Here’s some quotes on seme by “Various Authors”, Oya Minoru (Kyoshi 7 dan), Noma Hisashi and Koda Kunihide (Kyoshi 8 dan). The set will likely grow as I discover more.
Updates: Dec 17, 2018 – Added quotes from Koda sensei.
- Move the shadow (of the other) 「陰（かげ）を動かす。」 – Miyamoto Musashi from the Book of Five Rings.
- In kendo we talk about shikai, the four sicknesses of surprise, fear, doubt and hesitation. It is to prompt one of these conditions that we make seme. – Geoff Salmon sensei [Kendoinfo_Bigger]
- (Chiba sensei’s) main thoughts on seme were that you should keep a relaxed and natural posture and use seme to force your opponent to react to make the chance for debana or oji waza. – Summary of Masashi Chiba sensei’s comments by Geoff Salmon sensei [Kendoinfo_Chiba]
- Seme is to make your job easy. You want to make the opponent move the way you want (the opponent to move). Like hikidashi, or be scared, be panicked, be confused – those shikai. So how you can make your opponent act the way you want (is seme). – Kiyoshi Hao (7 Dan),
- Over coffee after a 6:30am practice on January 8, 2019. Thank you Hao sensei!
- The state in which an unrelenting, determined position of advantage is maintained on the opponent. – Lorenzo Zago [Zago_SemeTame]
- Seme is like water, a fluid that penetrates into a material permeating it, till it changes its consistency. – K. Hasegawa Sensei as quoted by Lorenzo Zago in [Zago_Seme Tame]
Oya Minoru [Oya_Seme]:
- Put plainly, seme is the process of searching for a means to break the deadlock of kamae in order to put yourself in the advantageous situation where an opportunity to execute a valid strike presents itself.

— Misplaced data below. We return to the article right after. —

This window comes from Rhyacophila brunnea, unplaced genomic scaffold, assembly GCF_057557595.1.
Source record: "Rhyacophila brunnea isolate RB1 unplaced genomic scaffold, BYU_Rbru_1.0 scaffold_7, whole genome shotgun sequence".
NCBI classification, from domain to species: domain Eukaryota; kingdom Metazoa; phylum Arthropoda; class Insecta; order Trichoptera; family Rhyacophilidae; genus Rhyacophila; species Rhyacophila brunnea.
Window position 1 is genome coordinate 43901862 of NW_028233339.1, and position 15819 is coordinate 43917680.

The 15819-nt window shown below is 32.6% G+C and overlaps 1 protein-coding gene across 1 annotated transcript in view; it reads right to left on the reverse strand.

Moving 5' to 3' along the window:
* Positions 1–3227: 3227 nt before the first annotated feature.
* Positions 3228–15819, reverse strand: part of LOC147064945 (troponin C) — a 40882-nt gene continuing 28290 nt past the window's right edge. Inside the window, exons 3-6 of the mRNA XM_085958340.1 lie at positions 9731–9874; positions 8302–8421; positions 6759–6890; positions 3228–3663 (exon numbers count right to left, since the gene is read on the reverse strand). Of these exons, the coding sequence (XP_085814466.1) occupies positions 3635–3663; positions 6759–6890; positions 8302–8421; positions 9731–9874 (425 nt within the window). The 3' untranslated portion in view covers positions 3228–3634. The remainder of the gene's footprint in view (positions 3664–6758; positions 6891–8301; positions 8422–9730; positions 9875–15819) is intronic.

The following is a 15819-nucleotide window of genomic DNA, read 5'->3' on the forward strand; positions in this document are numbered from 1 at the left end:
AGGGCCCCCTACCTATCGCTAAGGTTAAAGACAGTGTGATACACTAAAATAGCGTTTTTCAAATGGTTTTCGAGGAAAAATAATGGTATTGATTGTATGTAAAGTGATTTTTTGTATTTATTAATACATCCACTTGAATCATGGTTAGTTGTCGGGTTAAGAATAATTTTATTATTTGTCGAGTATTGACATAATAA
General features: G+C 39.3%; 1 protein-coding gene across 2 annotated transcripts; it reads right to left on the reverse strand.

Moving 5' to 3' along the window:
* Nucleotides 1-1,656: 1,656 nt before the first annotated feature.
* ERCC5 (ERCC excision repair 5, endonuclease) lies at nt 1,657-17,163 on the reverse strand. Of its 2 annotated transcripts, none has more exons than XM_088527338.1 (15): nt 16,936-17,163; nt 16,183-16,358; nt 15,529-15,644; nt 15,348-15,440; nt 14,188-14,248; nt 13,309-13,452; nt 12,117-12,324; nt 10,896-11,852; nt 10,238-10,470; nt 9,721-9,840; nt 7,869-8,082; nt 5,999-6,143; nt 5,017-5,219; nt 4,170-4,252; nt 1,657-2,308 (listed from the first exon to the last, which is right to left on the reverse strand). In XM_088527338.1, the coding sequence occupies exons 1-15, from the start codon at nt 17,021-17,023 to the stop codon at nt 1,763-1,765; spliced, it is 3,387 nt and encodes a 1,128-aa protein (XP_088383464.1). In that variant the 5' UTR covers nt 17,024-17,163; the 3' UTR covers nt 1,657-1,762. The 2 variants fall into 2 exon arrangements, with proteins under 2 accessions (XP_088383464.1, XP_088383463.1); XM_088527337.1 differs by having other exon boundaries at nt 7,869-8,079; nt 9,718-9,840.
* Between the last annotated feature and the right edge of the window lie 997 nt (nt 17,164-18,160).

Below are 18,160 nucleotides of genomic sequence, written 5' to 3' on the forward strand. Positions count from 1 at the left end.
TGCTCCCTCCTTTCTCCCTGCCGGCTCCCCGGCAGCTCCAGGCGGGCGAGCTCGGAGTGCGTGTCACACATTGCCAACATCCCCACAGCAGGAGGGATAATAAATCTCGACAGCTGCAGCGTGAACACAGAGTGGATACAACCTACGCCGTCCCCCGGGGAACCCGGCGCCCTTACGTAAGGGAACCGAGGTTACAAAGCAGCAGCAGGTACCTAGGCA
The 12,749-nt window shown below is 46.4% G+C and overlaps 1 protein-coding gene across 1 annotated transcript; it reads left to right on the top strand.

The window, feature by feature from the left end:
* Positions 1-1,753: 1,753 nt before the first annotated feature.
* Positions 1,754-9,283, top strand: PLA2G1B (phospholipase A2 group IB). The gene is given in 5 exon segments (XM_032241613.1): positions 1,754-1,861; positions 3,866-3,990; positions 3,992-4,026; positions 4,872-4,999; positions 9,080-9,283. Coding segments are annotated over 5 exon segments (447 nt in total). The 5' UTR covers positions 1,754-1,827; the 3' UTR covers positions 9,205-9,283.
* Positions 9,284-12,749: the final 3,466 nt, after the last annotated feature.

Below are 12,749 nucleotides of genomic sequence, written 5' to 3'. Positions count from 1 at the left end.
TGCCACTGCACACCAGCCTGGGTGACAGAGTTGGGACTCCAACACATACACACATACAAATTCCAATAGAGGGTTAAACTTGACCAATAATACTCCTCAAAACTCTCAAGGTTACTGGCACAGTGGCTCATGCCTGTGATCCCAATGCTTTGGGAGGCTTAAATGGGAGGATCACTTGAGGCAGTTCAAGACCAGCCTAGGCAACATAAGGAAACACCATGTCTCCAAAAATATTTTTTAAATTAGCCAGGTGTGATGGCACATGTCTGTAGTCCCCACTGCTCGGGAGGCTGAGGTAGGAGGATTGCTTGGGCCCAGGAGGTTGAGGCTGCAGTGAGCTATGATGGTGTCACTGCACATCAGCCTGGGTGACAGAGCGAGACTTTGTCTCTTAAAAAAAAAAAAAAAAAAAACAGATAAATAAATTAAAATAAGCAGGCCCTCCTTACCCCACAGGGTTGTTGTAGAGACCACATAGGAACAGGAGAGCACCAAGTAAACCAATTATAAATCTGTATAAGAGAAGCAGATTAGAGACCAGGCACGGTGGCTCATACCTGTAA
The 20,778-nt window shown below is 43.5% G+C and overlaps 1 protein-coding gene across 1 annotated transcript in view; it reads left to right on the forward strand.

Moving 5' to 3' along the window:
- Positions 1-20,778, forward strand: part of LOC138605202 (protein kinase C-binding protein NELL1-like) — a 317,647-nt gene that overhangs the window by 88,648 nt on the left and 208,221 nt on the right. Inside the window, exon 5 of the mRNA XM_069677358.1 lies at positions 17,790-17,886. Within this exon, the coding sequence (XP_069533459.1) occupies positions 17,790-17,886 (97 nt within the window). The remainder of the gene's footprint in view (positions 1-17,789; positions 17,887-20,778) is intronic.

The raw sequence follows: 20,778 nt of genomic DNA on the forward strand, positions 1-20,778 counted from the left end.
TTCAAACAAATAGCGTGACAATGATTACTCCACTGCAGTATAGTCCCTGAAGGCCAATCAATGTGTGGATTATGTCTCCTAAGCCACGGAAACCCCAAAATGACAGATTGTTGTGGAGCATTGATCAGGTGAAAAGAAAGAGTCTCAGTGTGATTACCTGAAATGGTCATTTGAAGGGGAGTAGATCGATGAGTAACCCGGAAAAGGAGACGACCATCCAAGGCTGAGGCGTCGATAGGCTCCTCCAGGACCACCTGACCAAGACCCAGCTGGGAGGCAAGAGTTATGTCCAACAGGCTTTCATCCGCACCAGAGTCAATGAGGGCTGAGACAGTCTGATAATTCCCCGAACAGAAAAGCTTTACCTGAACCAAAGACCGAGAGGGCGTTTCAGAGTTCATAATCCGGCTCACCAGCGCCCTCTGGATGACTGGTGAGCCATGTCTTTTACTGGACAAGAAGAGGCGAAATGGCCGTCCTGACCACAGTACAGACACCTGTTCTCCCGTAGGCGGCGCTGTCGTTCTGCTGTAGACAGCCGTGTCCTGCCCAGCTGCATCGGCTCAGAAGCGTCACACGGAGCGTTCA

- Passively watching for an opponent’s shortcomings or movements is not enough, but rather seme is an active, progressive process of creating openings and striking opportunities.
- If the opponent’s kamae is steadfast and strong without any openings, then executing an attack will be futile.
- The opponent’s kamae must first be broken or unsettled, creating the opening for attack. In other words, the opponent must be beaten before being struck.
Noma Hisashi from [Noma, pp. 54-55]
- While attacking one also watches and waits, and while waiting and watching one is on the verge of attacking. When this is achieved it is known as Ken-Tai-Ichi (attack and defence as one).
- The words Ken and Tai mean literally to attack and wait, but they are more readily understandable as attack and defence.
- …the aim is to induce the opponent to make the first move and defeat him.
- Quoting Itto-ryu Densho:
In nature, a one sidedness of either Yang or Yin does not exist. At the extreme of Yang, there emerges Yin. … attacking is one of Yang and stopping is one of Yin. … When I am trying to strike the opponent I watch the colour of his sword and react accordingly, not merely trying to initiate the first blow is to take a position called tai. Induce the opponent to make the first move and react accordingly. When you advance in trying to make the initial attack in a one sided attitude of Yang and without the aid on Yin, you will find great difficulty in opposing a strong opponent. Therefore try to combine the attitudes of Yang and Yin during combat.
There should be an extreme of neither Ken nor Tai.
Koda Kunihide (Kyoshi 8 dan) from [Koda_ShinsaDVD, Episodes 13, 14]
These are loose translations of his words in Japanese.
- Even though ki-ken-tai-ichi is fundamental in kendo, you really need “ki-ken-tai-ichi plus seme-kata” for shiai, shinsa to strike an opponent.
- If you try to start seme from a close distance, you and/or the other will start flinching and trying to block. Instead, start from a further distance apart with a sense of spaciousness (yoyuu) rather than tightness.
- Though there are occasions of a clean separation of seme and then the strike, typically the two are done together, not separately. If you apply seme and then later strike, there is a gap where an opponent may potentially strike you.
- The point is to use not only your hands but also your legs when applying seme.
[Koda_ShinsaDVD] Koda Kunihide (Kyoshi 8 dan), “Kendo Promotion Shinsa – Program” (剣道昇段審査・対策プログラム【教士八段 香田郡秀監修】) (in Japanese with no subtitles)